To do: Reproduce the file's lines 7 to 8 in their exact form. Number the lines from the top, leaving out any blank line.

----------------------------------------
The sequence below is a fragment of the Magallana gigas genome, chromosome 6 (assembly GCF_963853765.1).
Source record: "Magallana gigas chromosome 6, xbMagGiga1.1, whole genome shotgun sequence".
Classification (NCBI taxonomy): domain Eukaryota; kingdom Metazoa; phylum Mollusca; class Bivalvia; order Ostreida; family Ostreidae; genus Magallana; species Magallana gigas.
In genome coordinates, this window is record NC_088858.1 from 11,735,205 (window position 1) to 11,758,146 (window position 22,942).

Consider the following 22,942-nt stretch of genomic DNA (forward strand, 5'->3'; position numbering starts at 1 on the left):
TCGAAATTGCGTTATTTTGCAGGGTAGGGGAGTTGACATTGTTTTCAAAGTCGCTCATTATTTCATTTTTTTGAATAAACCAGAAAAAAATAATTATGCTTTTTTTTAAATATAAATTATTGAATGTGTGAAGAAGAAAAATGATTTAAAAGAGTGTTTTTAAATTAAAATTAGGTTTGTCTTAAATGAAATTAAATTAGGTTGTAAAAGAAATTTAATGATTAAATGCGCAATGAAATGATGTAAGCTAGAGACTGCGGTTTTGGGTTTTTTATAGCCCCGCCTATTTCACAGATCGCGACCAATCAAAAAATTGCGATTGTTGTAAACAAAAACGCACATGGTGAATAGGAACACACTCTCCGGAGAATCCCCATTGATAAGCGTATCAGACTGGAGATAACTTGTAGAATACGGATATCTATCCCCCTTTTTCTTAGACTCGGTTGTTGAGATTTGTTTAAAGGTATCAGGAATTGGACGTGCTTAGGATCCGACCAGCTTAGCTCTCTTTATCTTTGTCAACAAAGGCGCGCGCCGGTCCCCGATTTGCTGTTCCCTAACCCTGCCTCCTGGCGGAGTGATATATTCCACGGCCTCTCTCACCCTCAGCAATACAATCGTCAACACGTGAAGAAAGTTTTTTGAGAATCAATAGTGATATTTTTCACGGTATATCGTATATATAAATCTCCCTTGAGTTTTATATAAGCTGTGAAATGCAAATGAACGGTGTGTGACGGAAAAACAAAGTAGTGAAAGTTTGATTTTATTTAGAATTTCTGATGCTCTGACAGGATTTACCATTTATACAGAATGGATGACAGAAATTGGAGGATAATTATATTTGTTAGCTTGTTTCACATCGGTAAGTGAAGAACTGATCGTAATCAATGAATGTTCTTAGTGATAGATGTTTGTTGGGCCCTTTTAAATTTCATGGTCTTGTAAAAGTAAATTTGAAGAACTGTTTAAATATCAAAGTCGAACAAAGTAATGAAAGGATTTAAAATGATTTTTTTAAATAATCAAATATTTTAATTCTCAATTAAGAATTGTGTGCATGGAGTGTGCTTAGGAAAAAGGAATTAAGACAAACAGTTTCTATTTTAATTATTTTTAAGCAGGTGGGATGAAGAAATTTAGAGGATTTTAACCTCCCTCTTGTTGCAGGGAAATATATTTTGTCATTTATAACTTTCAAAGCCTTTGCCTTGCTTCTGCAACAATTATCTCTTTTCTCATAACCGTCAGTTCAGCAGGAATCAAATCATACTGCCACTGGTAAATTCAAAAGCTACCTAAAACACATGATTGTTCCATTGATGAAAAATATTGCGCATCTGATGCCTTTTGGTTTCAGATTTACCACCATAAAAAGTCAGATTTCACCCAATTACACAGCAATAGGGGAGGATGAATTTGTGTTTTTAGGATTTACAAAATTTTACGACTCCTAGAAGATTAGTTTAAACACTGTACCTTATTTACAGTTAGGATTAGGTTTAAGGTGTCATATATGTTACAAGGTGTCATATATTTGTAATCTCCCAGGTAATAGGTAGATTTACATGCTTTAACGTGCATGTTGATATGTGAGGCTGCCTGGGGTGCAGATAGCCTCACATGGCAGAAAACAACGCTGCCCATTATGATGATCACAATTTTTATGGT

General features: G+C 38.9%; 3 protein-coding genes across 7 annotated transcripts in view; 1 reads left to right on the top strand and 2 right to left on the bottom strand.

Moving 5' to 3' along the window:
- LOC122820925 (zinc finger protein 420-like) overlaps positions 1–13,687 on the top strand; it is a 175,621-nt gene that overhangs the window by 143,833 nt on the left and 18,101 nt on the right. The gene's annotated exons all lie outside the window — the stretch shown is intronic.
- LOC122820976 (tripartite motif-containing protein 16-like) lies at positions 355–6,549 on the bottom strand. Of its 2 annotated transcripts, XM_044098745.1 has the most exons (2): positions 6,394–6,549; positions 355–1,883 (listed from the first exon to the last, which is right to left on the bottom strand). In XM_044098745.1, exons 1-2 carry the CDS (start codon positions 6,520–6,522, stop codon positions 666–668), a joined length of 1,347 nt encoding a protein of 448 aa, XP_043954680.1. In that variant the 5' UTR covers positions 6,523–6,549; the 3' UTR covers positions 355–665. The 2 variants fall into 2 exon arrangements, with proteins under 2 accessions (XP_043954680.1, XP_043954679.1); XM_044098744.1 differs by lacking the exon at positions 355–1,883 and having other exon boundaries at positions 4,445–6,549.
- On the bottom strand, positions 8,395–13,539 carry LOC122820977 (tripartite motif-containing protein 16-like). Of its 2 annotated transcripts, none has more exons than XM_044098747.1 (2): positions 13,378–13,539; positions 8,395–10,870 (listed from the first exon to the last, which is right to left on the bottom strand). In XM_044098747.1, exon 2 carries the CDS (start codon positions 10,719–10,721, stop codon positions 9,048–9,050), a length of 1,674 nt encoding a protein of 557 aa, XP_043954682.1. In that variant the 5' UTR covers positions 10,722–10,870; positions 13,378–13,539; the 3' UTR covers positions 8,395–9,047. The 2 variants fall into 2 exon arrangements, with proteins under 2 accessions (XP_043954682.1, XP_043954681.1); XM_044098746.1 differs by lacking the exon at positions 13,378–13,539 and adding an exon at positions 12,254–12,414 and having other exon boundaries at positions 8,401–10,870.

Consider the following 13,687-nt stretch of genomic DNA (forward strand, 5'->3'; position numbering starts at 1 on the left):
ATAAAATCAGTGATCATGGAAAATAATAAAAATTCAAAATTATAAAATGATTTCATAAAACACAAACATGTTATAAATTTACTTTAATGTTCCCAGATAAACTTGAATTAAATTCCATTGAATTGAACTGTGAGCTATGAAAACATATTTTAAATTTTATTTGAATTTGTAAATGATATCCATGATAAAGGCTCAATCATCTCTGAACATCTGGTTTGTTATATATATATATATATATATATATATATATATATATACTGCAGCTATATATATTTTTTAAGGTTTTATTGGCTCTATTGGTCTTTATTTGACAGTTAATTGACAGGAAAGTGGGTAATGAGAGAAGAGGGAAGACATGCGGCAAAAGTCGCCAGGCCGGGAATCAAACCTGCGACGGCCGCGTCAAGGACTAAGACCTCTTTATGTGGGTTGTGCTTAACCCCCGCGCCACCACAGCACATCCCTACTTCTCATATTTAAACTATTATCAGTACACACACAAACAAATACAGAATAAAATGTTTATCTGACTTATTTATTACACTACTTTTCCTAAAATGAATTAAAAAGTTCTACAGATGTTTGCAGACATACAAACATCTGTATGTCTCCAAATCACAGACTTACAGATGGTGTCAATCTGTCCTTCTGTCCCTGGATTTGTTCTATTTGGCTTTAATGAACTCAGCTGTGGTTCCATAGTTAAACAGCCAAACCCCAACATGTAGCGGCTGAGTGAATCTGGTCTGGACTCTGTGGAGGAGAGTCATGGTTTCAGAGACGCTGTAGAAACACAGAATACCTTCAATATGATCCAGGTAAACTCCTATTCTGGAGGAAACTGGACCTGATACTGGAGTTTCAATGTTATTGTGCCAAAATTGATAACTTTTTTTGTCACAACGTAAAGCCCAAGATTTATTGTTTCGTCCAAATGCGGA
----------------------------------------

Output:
General features: G+C 38.9%; 3 protein-coding genes across 7 annotated transcripts in view; 1 reads left to right on the top strand and 2 right to left on the bottom strand.

Moving 5' to 3' along the window: